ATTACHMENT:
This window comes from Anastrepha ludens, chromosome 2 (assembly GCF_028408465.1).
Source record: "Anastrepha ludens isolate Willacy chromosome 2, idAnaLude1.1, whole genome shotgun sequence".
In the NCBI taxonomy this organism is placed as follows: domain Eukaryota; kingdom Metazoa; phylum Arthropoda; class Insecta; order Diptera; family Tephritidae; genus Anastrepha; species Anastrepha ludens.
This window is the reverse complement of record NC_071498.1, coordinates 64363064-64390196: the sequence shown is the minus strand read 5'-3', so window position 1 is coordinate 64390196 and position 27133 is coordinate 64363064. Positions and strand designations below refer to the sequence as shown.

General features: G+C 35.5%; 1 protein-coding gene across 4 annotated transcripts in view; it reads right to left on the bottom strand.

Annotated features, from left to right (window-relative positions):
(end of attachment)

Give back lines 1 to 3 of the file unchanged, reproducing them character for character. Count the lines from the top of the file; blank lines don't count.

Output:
This window comes from Anastrepha ludens, chromosome 2 (assembly GCF_028408465.1).
Source record: "Anastrepha ludens isolate Willacy chromosome 2, idAnaLude1.1, whole genome shotgun sequence".
In the NCBI taxonomy this organism is placed as follows: domain Eukaryota; kingdom Metazoa; phylum Arthropoda; class Insecta; order Diptera; family Tephritidae; genus Anastrepha; species Anastrepha ludens.